Sunday, July 2, 2017

Who do you want for St. Pete Mayor? A politician or a leader?

The people in south St. Pete and Midtown are not Kriseman’s people they are just his votes.

St. Petersburg, Fl
Opinion by: E. Eugene Webb PhD
Author: In Search of Robin, So You Want to Blog

About 2 ½ decades ago, the citizens of St. Petersburg voted for a Charter change that transformed St. Petersburg from a City Manager/Council form of governance to a Strong Mayor.

Essentially this took the management of the City out of the hands of a professional manager and put control of day to day operations in the hands of the elected Mayor.

What drove this change was the growth of St. Pete and the desire of few powerful and wealthy people to generate more “control” over the governance of the City by having the elected mayor become the administrative leader.

I remember clearly setting in a meeting with Mayor David Fisher the day after the election, and the Charter Referendum had passed. Fisher was Mayor under the council/manager system for the previous four years. He stepped up to the podium and said, “If I had known the Strong Mayor Referendum was going to pass; I am not sure I would have run for Mayor.”

We all laughed.  Fisher was a great strong Mayor.

In fact, up to Rick Kriseman, the City was blessed with good strong mayors. Some more competent than others but none had ever politicized and taken advantage of the office while lying to and disrespecting the will of the citizens of St. Petersburg until Rick Kriseman was elected.

The ink was barely dry on the paperwork before Kriseman had populated the new “office of the Mayor” with nearly one-half million dollars’ worth of political cronies.

Kriseman is a consummate politician and has been since he was first appointed to St. Pete City Council in 2000. He was formally elected to City Council in 2001. All talk and no action on City Council it was all about Rick being front and center.

When Kriseman was elected to the legislature in 2006, it became clear he was ineffective as a legislative representative.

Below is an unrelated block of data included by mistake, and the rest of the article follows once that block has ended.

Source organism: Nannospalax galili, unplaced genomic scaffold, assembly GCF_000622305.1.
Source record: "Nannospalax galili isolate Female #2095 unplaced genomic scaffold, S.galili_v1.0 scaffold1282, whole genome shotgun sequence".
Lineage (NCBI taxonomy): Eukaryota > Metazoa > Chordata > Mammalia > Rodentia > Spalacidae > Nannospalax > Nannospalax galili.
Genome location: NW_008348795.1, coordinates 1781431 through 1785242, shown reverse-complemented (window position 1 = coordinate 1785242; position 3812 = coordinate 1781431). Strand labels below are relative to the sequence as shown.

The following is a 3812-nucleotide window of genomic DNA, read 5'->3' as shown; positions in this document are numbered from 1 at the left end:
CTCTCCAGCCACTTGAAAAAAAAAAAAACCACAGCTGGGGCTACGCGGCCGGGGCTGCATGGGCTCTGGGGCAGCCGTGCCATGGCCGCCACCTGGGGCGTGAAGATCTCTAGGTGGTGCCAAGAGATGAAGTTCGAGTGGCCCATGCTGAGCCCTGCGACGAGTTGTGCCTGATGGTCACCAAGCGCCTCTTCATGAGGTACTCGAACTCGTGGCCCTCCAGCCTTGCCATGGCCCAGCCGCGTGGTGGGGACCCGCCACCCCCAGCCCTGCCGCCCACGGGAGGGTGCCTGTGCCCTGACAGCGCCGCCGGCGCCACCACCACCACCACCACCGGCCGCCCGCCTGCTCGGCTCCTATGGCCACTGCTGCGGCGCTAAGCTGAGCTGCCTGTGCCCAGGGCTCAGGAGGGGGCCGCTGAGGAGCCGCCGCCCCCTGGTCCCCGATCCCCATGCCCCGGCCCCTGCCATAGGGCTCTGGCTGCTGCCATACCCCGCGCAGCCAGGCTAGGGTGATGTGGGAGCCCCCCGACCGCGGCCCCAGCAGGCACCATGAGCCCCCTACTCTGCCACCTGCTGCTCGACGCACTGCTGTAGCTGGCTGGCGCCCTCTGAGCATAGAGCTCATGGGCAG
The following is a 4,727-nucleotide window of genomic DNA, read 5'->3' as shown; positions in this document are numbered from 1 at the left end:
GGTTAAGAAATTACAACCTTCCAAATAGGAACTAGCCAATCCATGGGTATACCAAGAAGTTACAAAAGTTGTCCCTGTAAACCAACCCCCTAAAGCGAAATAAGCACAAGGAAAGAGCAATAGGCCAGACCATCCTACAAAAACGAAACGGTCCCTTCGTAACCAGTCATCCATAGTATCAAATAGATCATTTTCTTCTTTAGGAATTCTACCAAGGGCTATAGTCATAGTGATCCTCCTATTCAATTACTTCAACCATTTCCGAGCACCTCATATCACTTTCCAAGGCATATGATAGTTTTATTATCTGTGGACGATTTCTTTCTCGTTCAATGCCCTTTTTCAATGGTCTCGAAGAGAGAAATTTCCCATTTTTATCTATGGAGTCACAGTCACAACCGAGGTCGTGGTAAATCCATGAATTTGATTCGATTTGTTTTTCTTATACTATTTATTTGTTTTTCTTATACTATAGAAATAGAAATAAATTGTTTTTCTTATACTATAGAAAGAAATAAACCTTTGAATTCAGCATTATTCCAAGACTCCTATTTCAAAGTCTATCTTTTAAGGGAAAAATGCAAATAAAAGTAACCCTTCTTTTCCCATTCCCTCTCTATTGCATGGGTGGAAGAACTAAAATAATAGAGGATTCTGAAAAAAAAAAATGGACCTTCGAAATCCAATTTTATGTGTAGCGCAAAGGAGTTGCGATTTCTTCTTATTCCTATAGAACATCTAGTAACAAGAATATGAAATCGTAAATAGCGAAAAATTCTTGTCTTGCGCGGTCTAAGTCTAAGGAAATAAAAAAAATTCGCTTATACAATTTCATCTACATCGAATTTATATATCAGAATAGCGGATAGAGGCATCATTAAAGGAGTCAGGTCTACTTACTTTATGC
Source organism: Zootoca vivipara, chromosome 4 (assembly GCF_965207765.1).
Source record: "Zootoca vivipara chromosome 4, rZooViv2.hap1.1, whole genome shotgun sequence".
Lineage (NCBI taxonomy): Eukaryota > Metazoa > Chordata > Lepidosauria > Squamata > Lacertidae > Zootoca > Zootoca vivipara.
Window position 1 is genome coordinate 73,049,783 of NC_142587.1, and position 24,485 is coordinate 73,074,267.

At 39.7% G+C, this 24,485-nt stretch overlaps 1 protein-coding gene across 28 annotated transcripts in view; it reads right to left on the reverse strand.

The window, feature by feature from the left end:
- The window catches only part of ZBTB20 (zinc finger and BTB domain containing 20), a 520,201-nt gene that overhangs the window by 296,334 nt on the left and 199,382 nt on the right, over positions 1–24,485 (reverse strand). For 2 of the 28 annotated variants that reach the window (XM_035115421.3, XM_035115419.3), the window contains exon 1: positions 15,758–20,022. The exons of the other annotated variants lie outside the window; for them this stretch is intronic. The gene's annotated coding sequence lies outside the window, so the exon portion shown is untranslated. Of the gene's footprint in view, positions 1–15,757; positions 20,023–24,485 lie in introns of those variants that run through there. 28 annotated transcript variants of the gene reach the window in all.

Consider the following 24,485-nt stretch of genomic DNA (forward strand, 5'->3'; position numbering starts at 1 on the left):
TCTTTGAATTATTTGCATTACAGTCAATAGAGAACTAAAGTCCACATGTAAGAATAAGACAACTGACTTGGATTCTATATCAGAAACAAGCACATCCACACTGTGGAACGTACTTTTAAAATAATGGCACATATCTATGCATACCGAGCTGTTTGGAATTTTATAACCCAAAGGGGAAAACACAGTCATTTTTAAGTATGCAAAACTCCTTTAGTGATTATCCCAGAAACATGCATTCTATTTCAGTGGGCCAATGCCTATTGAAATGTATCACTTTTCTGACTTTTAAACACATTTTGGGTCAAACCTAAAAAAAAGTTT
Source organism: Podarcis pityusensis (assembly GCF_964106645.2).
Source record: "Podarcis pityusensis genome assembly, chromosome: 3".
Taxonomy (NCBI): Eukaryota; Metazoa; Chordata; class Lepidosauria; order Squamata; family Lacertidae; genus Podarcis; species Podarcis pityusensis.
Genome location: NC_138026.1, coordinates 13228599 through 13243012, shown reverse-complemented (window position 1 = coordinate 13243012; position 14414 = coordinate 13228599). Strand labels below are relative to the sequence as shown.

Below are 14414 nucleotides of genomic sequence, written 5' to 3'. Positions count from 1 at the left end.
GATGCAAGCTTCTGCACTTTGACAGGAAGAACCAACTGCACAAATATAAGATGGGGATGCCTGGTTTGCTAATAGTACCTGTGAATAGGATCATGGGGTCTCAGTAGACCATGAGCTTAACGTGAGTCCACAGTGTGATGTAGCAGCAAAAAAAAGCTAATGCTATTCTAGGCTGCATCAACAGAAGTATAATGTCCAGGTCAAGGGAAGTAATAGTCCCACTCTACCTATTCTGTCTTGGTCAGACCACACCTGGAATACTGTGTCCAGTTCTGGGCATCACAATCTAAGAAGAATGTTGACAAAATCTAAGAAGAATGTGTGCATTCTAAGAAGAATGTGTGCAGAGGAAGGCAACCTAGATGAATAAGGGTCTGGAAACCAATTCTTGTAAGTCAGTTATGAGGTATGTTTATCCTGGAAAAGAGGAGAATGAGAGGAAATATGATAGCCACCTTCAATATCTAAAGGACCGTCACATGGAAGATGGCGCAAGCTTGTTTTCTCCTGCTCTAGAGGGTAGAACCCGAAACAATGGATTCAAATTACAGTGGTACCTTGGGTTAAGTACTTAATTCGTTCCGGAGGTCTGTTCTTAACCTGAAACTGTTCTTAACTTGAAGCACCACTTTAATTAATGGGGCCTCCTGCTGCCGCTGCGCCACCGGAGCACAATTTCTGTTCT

In the three-plus years, Rick Kriseman has been the Chief executive of St. Petersburg; he has denied the people the Pier they wanted, pandered to every group within the community while actually delivering very little to them, failed to maintain contact with St. Pete schools, let midtown slide back at least a decade, closed a water-treatment plant that never should have been shuttered, lied about the sewage disaster and grew the budget for every major public project.

Surrounded by a growing pack of “spokespeople” some of whom actually speak for his personal spokesperson, and a group of high-paid political lackeys that cater to his whims and trumpet his view of the future; Kriseman is the least effective of the strong Mayors.

Kriseman has time to ban president Trump from St. Pete, fret over global climate change and get into  the social media storm over Trump’s latest tweet; however, he never found time to visit a St. Pete School or set down with the school board after the Failure Factories story broke.

Some fancy street scaping and development along 34th St. South are not going to solve the problems in Midtown. Losing the Wal Mart happened on Kriseman’s watch, and he is responsible. The people in south St. Pete and Midtown are not Kriseman’s people they are just his votes.

Kriseman oversaw the biggest denial of the rights of the citizens of St. Petersburg when through the CCNA process and Mike Connors, he used a carefully chosen selection committee and orchestrated the denial of the public’s choice for a new Pier. He later blamed Connors and forced him out, but nothing happens in a vacuum with Rick Kriseman.

Baker’s nine-year reign as St. Petersburg’s strong Mayor was not perfect, but he never had a crew of media spinning advisers concocting stories and lying to his constituents.

He proved beyond a doubt that pressure from a top elected City official can cause a change in the quality of education.

Baker went to midtown and south St. Pete; he attended neighborhood meetings; he helped advance neighborhood associations, encouraged his staff to do the same and never was even accused of outright lying to his constituents.

Rick Baker’s entire professional career in the private and public sectors has been about moving forward in a rational and measured manner, not about politics, a or promoting himself but about leading and serving his community.

Who do you want for St. Pete Mayor? A politician or a leader.

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Disclosures: Contributor to Rick Baker for Mayor Campaign 

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